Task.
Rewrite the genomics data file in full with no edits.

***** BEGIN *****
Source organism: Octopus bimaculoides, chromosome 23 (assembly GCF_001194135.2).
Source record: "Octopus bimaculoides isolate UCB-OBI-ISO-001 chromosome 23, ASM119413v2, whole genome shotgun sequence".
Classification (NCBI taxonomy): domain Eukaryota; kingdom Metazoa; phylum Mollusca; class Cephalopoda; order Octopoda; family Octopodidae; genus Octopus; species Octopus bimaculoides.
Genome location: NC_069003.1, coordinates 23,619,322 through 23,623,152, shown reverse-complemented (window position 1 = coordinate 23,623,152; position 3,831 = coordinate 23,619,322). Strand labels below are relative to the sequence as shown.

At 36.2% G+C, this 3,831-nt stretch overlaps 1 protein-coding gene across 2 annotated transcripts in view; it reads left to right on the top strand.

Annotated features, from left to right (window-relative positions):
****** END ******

Source organism: Octopus bimaculoides, chromosome 23 (assembly GCF_001194135.2).
Source record: "Octopus bimaculoides isolate UCB-OBI-ISO-001 chromosome 23, ASM119413v2, whole genome shotgun sequence".
Classification (NCBI taxonomy): domain Eukaryota; kingdom Metazoa; phylum Mollusca; class Cephalopoda; order Octopoda; family Octopodidae; genus Octopus; species Octopus bimaculoides.
Genome location: NC_069003.1, coordinates 23,619,322 through 23,623,152, shown reverse-complemented (window position 1 = coordinate 23,623,152; position 3,831 = coordinate 23,619,322). Strand labels below are relative to the sequence as shown.

At 36.2% G+C, this 3,831-nt stretch overlaps 1 protein-coding gene across 2 annotated transcripts in view; it reads left to right on the top strand.

Annotated features, from left to right (window-relative positions):